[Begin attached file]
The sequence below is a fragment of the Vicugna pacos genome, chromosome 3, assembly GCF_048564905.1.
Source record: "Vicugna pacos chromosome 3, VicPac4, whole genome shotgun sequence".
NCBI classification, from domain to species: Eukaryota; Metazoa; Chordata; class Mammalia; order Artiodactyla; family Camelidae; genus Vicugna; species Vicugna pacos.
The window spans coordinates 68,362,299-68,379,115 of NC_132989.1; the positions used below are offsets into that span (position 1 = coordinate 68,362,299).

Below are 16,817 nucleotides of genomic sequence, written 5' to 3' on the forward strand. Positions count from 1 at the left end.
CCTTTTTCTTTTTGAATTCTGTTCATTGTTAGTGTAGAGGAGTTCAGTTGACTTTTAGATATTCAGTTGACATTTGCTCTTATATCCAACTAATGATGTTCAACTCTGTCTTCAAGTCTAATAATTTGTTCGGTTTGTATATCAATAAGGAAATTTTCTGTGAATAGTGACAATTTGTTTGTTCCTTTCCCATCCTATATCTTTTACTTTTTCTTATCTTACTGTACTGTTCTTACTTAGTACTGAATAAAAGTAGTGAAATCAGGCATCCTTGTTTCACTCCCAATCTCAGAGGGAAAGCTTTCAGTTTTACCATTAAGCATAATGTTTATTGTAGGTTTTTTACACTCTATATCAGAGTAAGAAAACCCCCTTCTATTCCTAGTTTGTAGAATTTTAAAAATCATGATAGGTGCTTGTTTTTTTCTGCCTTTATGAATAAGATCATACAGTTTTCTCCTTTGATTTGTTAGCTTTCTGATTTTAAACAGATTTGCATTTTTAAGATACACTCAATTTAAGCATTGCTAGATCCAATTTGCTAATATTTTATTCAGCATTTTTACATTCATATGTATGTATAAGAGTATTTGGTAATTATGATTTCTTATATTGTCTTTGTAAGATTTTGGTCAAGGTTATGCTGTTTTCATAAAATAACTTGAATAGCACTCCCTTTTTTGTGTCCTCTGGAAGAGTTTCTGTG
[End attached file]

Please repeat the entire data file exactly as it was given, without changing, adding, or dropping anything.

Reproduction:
The sequence below is a fragment of the Vicugna pacos genome, chromosome 3, assembly GCF_048564905.1.
Source record: "Vicugna pacos chromosome 3, VicPac4, whole genome shotgun sequence".
NCBI classification, from domain to species: Eukaryota; Metazoa; Chordata; class Mammalia; order Artiodactyla; family Camelidae; genus Vicugna; species Vicugna pacos.
The window spans coordinates 68,362,299-68,379,115 of NC_132989.1; the positions used below are offsets into that span (position 1 = coordinate 68,362,299).

Below are 16,817 nucleotides of genomic sequence, written 5' to 3' on the forward strand. Positions count from 1 at the left end.
CCTTTTTCTTTTTGAATTCTGTTCATTGTTAGTGTAGAGGAGTTCAGTTGACTTTTAGATATTCAGTTGACATTTGCTCTTATATCCAACTAATGATGTTCAACTCTGTCTTCAAGTCTAATAATTTGTTCGGTTTGTATATCAATAAGGAAATTTTCTGTGAATAGTGACAATTTGTTTGTTCCTTTCCCATCCTATATCTTTTACTTTTTCTTATCTTACTGTACTGTTCTTACTTAGTACTGAATAAAAGTAGTGAAATCAGGCATCCTTGTTTCACTCCCAATCTCAGAGGGAAAGCTTTCAGTTTTACCATTAAGCATAATGTTTATTGTAGGTTTTTTACACTCTATATCAGAGTAAGAAAACCCCCTTCTATTCCTAGTTTGTAGAATTTTAAAAATCATGATAGGTGCTTGTTTTTTTCTGCCTTTATGAATAAGATCATACAGTTTTCTCCTTTGATTTGTTAGCTTTCTGATTTTAAACAGATTTGCATTTTTAAGATACACTCAATTTAAGCATTGCTAGATCCAATTTGCTAATATTTTATTCAGCATTTTTACATTCATATGTATGTATAAGAGTATTTGGTAATTATGATTTCTTATATTGTCTTTGTAAGATTTTGGTCAAGGTTATGCTGTTTTCATAAAATAACTTGAATAGCACTCCCTTTTTTGTGTCCTCTGGAAGAGTTTCTGTG